The District Court granted summary judgment in favor of ACI holding that, because Churchill was not a “full party” to the Licensing Agreement, (a) Nestor’s insolvency and sale of all of its assets permitted ACI to unilaterally terminate the Licensing Agreement, and (b) ACI did not need Churchill’s permission to amend the Licensing Agreement to eliminate the provision that provided that the royalty stream from pre-termination sublicenses would continue in favor of Churchill post termination.  Again, Ouch!!!

On appeal, the Eighth Circuit agreed that Churchill was not a “full party” to the Licensing Agreement, but nonetheless concluded that its rights (as an assignee of the royalty stream) could not be amended to eliminate Churchill’s post termination royalties arising from sublicenses granted prior to termination because (a) ACI was fully aware of and had consented to the assignment to Churchill, and (b) the law applicable to a contract assignee under such circumstances is that such an assignee “is not liable to be prejudiced by any new dealings between the original parties to the contract.” However, because Nestor, not Churchill, remained the counterparty to ACI under the Licensing Agreement, Nestor’s insolvency and sale of assets did trigger ACI’s termination right and Churchill was thus deprived of all future royalties derived from sublicenses entered into after the effective date of the termination. And this was true notwithstanding that ATS and then ACI had effectively replaced Nestor as the counterparty to the Licensing Agreement at the time of the termination. The court concluded that the proper time for determining Nestor’s status as a “party” was the time when the event occurred that gave rise to the termination right (when Nestor became insolvent), not the time when ACI exercised its termination right (and then owned all of Nestor’s rights under the Licensing Agreement).

So, Churchill got part of its royalties back on appeal, based on its assignee status (and the law requiring a recognized assignee to consent to any modification, by the original parties to the contract, of the assignee’s rights). But Churchill still lost all future royalties from new sublicenses granted after termination because Nestor was still the “party” that mattered for the termination provision.

Obtaining an assignment of contract rights, without becoming an additional or substituted “party” to the contract, and without reviewing the entire contract to determine amendments that are required to ensure that the benefits of the assigned rights remain effective and directly enforceable by the assignee, is fraught with peril. Indeed, in determining that Churchill was not a full party to the contract despite an amendment (Amendment 4) that recognized Churchill’s rights to the royalties, the court noted that:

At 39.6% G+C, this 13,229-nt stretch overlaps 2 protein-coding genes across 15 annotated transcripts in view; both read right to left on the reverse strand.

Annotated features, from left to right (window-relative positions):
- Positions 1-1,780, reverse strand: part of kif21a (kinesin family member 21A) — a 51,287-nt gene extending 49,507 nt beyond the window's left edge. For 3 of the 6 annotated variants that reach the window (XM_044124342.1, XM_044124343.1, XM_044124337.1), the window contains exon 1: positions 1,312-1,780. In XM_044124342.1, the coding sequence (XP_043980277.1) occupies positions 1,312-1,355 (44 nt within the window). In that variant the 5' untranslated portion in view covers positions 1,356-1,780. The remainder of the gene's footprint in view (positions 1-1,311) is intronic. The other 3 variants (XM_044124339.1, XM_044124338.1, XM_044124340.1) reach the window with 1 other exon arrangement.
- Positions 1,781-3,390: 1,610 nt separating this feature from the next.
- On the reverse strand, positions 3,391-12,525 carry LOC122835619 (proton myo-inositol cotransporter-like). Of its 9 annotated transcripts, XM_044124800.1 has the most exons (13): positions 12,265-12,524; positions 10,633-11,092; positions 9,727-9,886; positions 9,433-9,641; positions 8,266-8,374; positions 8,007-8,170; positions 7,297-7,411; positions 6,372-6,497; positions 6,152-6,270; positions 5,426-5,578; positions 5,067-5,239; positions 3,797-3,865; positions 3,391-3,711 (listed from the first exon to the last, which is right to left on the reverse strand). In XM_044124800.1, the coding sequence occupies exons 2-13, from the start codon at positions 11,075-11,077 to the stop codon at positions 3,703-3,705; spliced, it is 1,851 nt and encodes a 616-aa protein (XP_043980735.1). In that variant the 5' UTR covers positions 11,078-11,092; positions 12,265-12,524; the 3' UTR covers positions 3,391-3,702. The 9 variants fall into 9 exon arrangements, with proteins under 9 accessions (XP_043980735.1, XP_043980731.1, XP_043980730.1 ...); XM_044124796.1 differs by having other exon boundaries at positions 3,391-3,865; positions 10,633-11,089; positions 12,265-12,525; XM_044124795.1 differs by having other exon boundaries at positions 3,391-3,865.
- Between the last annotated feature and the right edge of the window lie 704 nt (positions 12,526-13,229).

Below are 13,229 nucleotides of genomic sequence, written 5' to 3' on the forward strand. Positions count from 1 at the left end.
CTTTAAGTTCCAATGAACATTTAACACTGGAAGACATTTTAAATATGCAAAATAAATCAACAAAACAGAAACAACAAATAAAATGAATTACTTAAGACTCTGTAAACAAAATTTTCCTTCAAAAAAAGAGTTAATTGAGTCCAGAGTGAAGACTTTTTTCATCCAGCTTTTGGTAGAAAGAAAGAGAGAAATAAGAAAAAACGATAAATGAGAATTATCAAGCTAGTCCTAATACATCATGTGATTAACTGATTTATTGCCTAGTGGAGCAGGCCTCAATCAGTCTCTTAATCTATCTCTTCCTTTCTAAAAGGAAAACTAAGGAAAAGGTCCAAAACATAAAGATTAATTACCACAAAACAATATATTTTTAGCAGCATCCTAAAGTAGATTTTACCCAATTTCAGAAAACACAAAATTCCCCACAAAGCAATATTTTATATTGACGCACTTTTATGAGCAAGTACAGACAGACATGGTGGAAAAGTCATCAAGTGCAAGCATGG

[I]f the parties had intended for Churchill to become a full party to the Licens[ing] Agreement, they could have expressly stated as much in Amendment 4.  Instead Amendment 4 states only that Section 3.3 of the Licens[ing] Agreement will apply to Churchill and does not mention other provisions.  The omission suggests that the parties did not intend to modify the Licensing Agreement to apply all provisions to Churchill. … Furthermore, if Churchill became a full party to the Licens[ing] Agreement, many of the provisions referring to the rights of two parties would make little sense.  For example, the amendment provisions states that “this Agreement may be amended only by the consent of both parties.”  Also Section 11.8, which concerns where notices may be sent, lists only the names of Nestor and ACI. Hence as far as express contractual rights are concerned, Churchill possesses only those rights identified by Amendment 4.  Therefore, Churchill is not a full party to the entire Licensing Agreement.

If all of this sounds hyper-technical, welcome to the world of contracts. Indeed, if Churchill, in connection with Churchill’s acquisition of the royalties from Nestor, had required that the Licensing Agreement be amended to add it as a party, clarifying that all three parties were required to amend the Licensing Agreement, and that any termination of the Licensing Agreement based on the insolvency of a party required the consent of both of the other parties, Churchill may still been enjoying the full future benefits of the purchased royalty stream.

When obtaining an assignment of rights under a contract, it is imperative that the contract, with respect to which those rights are assigned, is carefully reviewed to determine any amendments that may be necessary so that the assignee is the “party” that matters for any subsequent modification or termination of that contract that could in anyway impact those assigned rights. If you skip that step, you can cry if you want to, but it won’t make you a party, nor will it make it your party; instead you may find yourself only at the party, with the actual parties determining to eject you from that party.